Distance: 130 km
Estimated time: 1 hr and 45 minutes
A perfect day in the life of an ordinary biker would have a fully paved winding road, a couple of mates to ride with, hairpin bends here and there, relaxed speed limit and a large cold drink waiting at the end. Putty Road can give you that. Among the lists of great driving roads in Sydney that we’ve rounded up, this one tops it all.
It used to be part of state route 69. Today, it’s unnumbered. It exudes that vibe of serene but long-forgotten roads. Built in 1823, it used to be cattle-rustling route. It is bounded to the west and east by national parks – the Wollemi National Park to the west, and the Yengo National Park to the east which are both part of the UNESCO World Heritage.
There are no stop signs which makes the driving experience both thrilling and potentially dangerous. Putty is definitely exciting to drive on as it stretches right in the middle of a bush land. The view is lovely especially in spring or summer. Bikers love it because it has a bit of everything starting from sweepers, to tight switchbacks and hairpins. If you’ve just gotten your bike, Putty is probably the best road to practice your twisting and turning reflexes on. Most say that if you can overcome its tricky twists and winding sections, you’ll feel more relaxed and a bit more confident the next time you take on a similar road. No shortage of scenic views as well as you work your way through.
How to Get There
To get to Putty, you’ll be heading towards North Sydney on George St. You’ll then take the M1 to M2 Hills Motorway and A2 to Bridge St. You’ll merge onto Bradfield or the Sydney Harbour Bridge. You’ll see a sign for Lane Cove Tunnel / Epping / Windsor. When you get to Windsor, you’ll be driving through Wilberforce and Colo. From this section it starts out as a winding road up to the hills then you’ll come across a fast set of sweepers till you reach the next twisty sections that are fairly tight in places.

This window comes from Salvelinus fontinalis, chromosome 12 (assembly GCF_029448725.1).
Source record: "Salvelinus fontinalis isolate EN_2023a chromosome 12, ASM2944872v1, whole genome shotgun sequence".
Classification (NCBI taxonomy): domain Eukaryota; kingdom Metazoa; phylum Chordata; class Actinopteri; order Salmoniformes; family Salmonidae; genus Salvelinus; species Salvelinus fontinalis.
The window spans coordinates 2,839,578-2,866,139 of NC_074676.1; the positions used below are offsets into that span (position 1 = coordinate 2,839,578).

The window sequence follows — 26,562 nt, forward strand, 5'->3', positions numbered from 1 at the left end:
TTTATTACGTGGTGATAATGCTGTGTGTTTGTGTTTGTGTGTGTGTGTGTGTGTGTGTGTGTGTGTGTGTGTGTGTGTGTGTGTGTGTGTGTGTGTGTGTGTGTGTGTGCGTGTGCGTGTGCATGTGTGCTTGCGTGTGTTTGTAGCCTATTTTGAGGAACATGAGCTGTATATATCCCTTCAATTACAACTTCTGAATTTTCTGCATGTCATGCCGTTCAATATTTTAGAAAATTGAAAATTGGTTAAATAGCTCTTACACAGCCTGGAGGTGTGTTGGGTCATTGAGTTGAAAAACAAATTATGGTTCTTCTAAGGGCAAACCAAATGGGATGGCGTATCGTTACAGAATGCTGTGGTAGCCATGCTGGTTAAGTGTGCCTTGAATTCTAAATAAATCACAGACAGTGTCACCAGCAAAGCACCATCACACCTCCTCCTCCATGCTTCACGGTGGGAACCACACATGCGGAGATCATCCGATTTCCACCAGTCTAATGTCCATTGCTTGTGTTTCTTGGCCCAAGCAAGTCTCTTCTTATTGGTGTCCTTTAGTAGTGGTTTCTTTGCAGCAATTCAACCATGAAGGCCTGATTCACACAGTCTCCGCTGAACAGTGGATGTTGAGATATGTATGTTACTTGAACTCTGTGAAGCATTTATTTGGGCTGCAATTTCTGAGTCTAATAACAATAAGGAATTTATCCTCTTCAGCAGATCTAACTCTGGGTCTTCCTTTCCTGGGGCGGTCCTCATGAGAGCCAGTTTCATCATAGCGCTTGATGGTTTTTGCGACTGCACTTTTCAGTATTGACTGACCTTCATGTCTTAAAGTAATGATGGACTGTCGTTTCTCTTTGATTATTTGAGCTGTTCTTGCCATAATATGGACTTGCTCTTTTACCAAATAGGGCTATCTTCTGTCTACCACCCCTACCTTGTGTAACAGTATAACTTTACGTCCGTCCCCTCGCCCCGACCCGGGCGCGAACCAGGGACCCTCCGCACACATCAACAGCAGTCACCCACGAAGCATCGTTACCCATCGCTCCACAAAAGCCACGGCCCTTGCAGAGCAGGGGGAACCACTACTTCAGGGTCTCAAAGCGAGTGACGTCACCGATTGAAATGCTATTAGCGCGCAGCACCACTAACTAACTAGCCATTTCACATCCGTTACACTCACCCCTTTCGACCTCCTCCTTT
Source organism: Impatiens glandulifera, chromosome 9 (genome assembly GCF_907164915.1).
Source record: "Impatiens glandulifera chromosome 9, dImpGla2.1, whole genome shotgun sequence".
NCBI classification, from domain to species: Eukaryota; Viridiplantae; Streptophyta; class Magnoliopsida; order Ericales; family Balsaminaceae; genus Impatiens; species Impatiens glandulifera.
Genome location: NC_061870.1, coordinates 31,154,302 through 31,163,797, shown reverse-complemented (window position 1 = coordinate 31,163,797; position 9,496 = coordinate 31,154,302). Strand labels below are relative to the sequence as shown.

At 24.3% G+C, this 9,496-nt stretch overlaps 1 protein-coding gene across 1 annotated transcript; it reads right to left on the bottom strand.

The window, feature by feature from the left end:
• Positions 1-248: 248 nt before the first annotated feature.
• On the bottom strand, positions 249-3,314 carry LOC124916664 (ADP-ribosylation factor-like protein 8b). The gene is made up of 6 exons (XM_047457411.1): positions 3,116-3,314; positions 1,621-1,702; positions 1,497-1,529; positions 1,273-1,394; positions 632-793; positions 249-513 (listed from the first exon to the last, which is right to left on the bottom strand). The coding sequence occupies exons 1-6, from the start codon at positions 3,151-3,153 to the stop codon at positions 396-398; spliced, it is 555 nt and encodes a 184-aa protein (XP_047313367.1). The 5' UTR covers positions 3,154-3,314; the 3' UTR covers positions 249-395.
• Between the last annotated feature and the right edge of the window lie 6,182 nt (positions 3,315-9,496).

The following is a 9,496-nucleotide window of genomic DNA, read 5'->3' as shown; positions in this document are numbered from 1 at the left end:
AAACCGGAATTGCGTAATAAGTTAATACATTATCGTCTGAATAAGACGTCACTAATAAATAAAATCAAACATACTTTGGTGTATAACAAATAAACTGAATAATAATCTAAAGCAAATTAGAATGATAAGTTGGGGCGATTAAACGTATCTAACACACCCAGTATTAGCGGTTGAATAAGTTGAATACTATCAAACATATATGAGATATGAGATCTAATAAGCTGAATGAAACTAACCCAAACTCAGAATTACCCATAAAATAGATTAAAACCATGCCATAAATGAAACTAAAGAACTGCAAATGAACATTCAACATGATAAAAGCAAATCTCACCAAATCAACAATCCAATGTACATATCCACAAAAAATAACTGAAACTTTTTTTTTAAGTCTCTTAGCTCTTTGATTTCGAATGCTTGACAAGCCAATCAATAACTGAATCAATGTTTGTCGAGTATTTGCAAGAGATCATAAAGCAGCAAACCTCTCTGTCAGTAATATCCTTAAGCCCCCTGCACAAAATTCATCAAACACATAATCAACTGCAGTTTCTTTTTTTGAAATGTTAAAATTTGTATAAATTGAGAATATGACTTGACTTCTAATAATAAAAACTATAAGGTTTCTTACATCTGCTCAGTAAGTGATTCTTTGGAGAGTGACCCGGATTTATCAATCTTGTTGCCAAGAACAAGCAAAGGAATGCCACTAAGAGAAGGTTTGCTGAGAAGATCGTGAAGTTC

Alternatively, you can also take the A4 motorway which will run along Richmond Road and Singleton Road. You’ll eventually make a right to Windsor then towards Putty road in Mellong. Putty is quite popular so there are number of road users like tourists, motorcyclists and cyclists on this route. Recent accidents have been reported so best to exercise caution at all times. The road surface is fantastic as it has been resurfaced a few times in recent years.
Where to eat and stay
A favourite grab and go place on the way to Putty is the Grey Gums Café (8679 Putty Rd,).. It is located on the Putty Road halfway between Singleton and Windsor. You can't miss it really as it is in the center of nowhere. It is a great place to stop and relax during a ride and their burgers are fantastic. If you’re in the mood for something a little fancier with lush greens views and you’ve taken the Singleton route, you may want to turn right towards to Broke and head on to Margan Restaurant (1238 Milbrodale Rd,). We’ll dive into more details about the wine region on our next road blog series. Should you decide to stay the night, you might want to check in Windsor Terrace Motel (47 George St, Windsor NSW 2756) and enjoy the river views before you head back to the bustling city.